(This article belongs to the Special Issue Biomarkers in Neuropsychiatric Disorders)
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9 pages, 552 KiB  
Article
Hepatitis C Virus Infection Increases Fatigue in Health Care Workers
by Vito Emanuele Catania, Giulia Malaguarnera, Giorgia Fiorenza, Eleonora Margherita Chisari, Anna Rita Lipari, Valentino Gallina, Manuela Pennisi, Giuseppe Lanza and Michele Malaguarnera
Diseases 2020, 8(4), 37; https://doi.org/10.3390/diseases8040037 - 15 Oct 2020
Cited by 2 | Viewed by 3057
Abstract
Fatigue is a common state associated with a weakening or depletion of one’s physical and mental resources, that leads to the inability to continue the individual functioning at a normal level of activity. Frequently, fatigue represents a response to infections, inflammation and autoimmune [...] Read more.
Fatigue is a common state associated with a weakening or depletion of one’s physical and mental resources, that leads to the inability to continue the individual functioning at a normal level of activity. Frequently, fatigue represents a response to infections, inflammation and autoimmune diseases. The scope of this study was to evaluate the fatigue in healthcare workers with and without hepatitis C virus (HCV) infection. Mental, physical and severity fatigue were evaluated through Krupp, Wessely and Powell fatigue scale. Anti-HCV antibodies, HCV RNA and HCV genotypes were also measured. Physical, mental and severity fatigue were higher in healthcare workers with HCV infection than the healthcare workers without infection (p < 0.01). Our data showed a direct link between fatigue and HCV infection in healthcare workers. Further studies are needed to evaluate HCV antiviral treatments on fatigue severity and on quality of life in healthcare workers Full article
(This article belongs to the Special Issue Biomarkers in Neuropsychiatric Disorders)
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11 pages, 587 KiB  
Article
Are Steroid Hormones Dysregulated in Autistic Girls?
by Benedikt Andreas Gasser, Johann Kurz, Bernhard Dick and Markus Georg Mohaupt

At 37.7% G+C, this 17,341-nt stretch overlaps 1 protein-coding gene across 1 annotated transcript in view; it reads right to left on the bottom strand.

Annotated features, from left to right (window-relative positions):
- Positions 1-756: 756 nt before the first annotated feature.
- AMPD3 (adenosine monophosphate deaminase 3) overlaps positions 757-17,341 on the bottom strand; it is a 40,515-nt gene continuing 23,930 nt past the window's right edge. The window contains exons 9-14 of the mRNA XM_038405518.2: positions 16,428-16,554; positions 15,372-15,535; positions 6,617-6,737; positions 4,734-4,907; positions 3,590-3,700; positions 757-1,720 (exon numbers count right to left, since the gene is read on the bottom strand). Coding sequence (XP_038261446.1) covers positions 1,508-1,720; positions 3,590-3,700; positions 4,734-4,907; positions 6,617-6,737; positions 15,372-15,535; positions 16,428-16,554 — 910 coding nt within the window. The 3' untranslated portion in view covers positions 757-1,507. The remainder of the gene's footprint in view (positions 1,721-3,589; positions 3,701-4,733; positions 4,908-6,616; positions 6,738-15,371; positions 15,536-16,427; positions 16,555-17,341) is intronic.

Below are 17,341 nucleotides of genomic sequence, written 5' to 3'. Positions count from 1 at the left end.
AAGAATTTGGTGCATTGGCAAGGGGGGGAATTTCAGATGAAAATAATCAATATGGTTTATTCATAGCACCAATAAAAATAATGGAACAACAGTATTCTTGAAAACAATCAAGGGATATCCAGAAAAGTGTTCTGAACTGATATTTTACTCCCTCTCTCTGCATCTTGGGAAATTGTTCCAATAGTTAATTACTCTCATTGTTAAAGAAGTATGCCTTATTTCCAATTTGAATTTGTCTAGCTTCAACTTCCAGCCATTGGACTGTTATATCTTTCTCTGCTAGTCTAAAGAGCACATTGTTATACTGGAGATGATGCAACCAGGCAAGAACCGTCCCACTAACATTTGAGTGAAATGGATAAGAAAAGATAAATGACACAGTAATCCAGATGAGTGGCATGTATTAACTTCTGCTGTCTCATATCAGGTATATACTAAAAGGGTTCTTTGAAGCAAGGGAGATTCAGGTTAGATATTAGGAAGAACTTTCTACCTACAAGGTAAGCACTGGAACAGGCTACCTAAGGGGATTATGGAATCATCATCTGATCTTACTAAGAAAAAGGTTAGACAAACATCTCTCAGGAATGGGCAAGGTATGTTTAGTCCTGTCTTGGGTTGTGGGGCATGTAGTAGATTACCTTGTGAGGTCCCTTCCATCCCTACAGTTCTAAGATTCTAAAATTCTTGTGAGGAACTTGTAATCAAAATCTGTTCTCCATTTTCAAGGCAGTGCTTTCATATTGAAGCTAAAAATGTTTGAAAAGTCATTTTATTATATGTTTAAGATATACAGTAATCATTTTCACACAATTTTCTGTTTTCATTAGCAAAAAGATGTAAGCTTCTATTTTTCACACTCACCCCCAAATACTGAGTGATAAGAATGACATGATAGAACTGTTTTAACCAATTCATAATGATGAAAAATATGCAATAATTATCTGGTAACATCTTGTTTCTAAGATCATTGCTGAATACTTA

Diseases 2020, 8(1), 6; https://doi.org/10.3390/diseases8010006 - 14 Mar 2020
Cited by 12 | Viewed by 5300
Abstract
Evidence of altered cholesterol and steroid hormones in autism is increasing. However, as boys are more often affected, evidence mainly relates to autistic males, whereas evidence for affected autistic girls is sparse. Therefore, a comprehensive gas chromatography mass spectrometry-based steroid hormone metabolite analysis [...] Read more.
Evidence of altered cholesterol and steroid hormones in autism is increasing. However, as boys are more often affected, evidence mainly relates to autistic males, whereas evidence for affected autistic girls is sparse. Therefore, a comprehensive gas chromatography mass spectrometry-based steroid hormone metabolite analysis was conducted from autistic girls. Results show increased levels of several steroid hormones, especially in the class of androgens in autistic girls such as testosterone or androstenediol. The increase of the majority of steroid hormones in autistic girls is probably best explained multifactorially by a higher substrate provision in line with the previously developed cholesterol hypothesis of autism. Full article
(This article belongs to the Special Issue Biomarkers in Neuropsychiatric Disorders)
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12 pages, 1120 KiB  
Article
One Single Nucleotide Polymorphism of the TRPM2 Channel Gene Identified as a Risk Factor in Bipolar Disorder Associates With Autism Spectrum Disorder in a Japanese Population
by Naila Al Mahmuda, Shigeru Yokoyama, Toshio Munesue, Kenshi Hayashi, Kunimasa Yagi, Chiharu Tsuji and Haruhiro Higashida
Diseases 2020, 8(1), 4; https://doi.org/10.3390/diseases8010004 - 7 Feb 2020
Cited by 4 | Viewed by 3158
Abstract
The transient receptor potential melastatin 2 (TRPM2) is a non-specific cation channel, resulting in Ca2+ influx at warm temperatures from 34 °C to 47 °C, thus including the body temperature range in mammals. TRPM2 channels are activated by β-NAD+, ADP-ribose [...] Read more.